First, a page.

* Over on CBG spinoff A Criminal Blog, Bubba relates the latest news on Criminal and Incognito.

* Sean T. Collins shares his formula for graphic novels likely to get sales boosts from movie adaptations.

* Not comics: HP Lovecraft was born 119 years ago today. Read his essay Supernatural Horror in Literature.


Wednesday, August 19, 2009

Beyond the Galaxy 081909 -- Being an occasional assemblage of links to posts and articles I found enjoyable, informative and/or infuriating.

* Chris Butcher on Diamond taking two weeks off from delivering comics at the end of this year. Having given up the weekly comic shop habit (I stop in once or twice a month to pick up my subscribed books, and buy more often online and at mainstream bookstores like Borders), I don't much care one way or the other, but the reaction could be interesting.

* The new Comics Journal (#299) is in Direct Market stores today. I got mine a week ago and love it, especially the absolutely essential Bob Levin cover article.

* TCJ message board discussion of the end of Richard Sala's Delphine, which I really dug and need to reread in its entirety.

* Hipster Dad looks at Bring on the Bad Guys, one of the essential superhero anthologies of my childhood. I've managed to find cheap copies of Origins of Marvel Comics and Son of Origins, wish I could find this one.

* Augie remembers the late and truly great Mike Wieringo, with lots of art and a great final quote from Ringo.

* Not comics: HP Lovecraft Wikipedia entry and archive of his fiction.


Tuesday, August 18, 2009

Beyond the Galaxy 081809 -- Being an occasional assemblage of links to posts and articles I found enjoyable, informative and/or infuriating.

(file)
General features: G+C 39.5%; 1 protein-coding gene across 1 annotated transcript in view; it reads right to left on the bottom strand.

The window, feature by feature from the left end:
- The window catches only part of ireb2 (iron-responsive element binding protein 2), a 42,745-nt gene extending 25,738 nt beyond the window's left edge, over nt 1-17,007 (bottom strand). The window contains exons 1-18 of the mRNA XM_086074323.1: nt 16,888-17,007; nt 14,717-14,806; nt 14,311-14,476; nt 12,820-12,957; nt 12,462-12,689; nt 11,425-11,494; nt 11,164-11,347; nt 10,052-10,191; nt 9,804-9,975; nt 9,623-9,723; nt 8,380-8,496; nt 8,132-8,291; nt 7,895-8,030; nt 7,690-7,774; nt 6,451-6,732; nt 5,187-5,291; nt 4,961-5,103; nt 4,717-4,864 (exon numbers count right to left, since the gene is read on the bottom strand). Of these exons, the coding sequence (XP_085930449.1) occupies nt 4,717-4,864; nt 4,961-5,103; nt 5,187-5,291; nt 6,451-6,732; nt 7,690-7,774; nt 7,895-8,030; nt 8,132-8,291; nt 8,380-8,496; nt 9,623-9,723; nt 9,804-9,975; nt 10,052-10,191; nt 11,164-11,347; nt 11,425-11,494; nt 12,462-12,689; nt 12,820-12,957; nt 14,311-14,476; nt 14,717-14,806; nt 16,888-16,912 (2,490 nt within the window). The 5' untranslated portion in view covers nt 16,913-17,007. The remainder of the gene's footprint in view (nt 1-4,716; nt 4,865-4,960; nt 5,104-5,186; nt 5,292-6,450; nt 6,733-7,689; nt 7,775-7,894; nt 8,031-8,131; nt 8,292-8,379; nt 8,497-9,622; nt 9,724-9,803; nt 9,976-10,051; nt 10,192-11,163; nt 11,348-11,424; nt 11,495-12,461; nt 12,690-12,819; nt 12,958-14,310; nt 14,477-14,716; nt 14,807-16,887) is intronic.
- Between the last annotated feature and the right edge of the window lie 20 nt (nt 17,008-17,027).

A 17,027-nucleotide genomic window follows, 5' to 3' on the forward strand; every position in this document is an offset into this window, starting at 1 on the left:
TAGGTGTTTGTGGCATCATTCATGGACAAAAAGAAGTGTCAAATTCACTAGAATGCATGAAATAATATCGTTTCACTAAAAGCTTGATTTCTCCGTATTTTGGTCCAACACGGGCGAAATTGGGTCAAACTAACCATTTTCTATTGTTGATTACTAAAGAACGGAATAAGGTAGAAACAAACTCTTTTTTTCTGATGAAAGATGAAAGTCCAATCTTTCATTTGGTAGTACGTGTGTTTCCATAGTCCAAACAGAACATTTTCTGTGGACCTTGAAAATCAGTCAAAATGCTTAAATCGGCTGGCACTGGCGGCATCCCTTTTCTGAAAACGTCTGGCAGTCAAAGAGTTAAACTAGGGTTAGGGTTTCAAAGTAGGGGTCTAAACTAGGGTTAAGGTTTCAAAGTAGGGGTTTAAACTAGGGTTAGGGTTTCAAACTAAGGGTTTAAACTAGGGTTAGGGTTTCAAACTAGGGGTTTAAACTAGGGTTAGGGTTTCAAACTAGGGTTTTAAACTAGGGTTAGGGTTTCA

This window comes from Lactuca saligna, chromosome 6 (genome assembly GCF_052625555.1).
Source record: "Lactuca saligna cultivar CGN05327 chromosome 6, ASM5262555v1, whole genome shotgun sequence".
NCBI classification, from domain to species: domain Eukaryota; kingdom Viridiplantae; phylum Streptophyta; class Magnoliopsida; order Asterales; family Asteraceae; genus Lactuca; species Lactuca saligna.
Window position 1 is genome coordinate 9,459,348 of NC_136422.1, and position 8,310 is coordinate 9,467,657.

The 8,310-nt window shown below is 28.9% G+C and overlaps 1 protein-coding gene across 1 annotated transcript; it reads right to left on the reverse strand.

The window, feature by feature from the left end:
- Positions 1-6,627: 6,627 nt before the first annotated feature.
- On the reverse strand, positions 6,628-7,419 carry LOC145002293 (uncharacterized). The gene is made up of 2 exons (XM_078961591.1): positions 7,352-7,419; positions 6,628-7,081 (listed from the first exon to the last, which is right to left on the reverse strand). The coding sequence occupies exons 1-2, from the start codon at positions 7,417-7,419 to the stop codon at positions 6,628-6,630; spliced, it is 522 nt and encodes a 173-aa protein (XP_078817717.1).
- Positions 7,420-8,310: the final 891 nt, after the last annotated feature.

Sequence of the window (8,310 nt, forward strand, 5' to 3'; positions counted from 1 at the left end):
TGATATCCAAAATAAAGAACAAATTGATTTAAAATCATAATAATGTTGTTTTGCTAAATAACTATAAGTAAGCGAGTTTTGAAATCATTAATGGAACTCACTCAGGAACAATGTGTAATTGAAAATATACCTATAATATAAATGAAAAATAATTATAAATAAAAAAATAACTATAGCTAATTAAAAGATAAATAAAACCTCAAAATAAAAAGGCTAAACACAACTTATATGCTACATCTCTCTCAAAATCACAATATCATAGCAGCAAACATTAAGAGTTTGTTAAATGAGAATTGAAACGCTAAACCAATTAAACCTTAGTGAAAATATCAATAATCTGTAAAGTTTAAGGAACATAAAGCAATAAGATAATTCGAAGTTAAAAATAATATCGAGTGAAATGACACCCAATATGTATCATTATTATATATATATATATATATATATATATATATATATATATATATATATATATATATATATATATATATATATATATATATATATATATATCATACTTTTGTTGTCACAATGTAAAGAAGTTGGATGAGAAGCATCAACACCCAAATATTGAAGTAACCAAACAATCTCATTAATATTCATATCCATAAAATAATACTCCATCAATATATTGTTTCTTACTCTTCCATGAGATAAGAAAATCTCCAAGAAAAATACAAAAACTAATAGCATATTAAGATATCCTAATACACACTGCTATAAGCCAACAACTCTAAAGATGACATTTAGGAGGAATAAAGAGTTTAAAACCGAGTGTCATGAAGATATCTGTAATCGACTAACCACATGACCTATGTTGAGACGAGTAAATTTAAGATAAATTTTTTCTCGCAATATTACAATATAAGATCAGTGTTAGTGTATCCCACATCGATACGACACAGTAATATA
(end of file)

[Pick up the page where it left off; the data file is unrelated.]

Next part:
* A succinct summation of how the Watchmen movie missed the point of the graphic novel.

* Christopher Allen (and Happy Birthday, Chris!) begins a look at the fickle finger of fandom.

* Frank Santoro loves Tom Kaczynski's comics as much as me, and understands and explains them even better.

* Christopher Butcher does one of his long-ass posts that I always love, this one about the emerging Mega-Culture.

* Spurge interviews Josh Neufeld. I am really looking forward to reading AD: New Orleans After the Deluge.

* My favourite quote of the week, from Dirk Deppey: "Wesley Smith asks why movie sales don’t translate into comics sales. Actually, they sometimes do: Dan Clowes’ Ghost World and various Alan Moore-written books do in fact see a distinct increase in sales following the release of film adaptations. The trick is creator-centric, as the books that do well tend to be made by skilled storytellers and possess novel-like beginnings, middles and endings."

* Not comics: I loves me some chicken.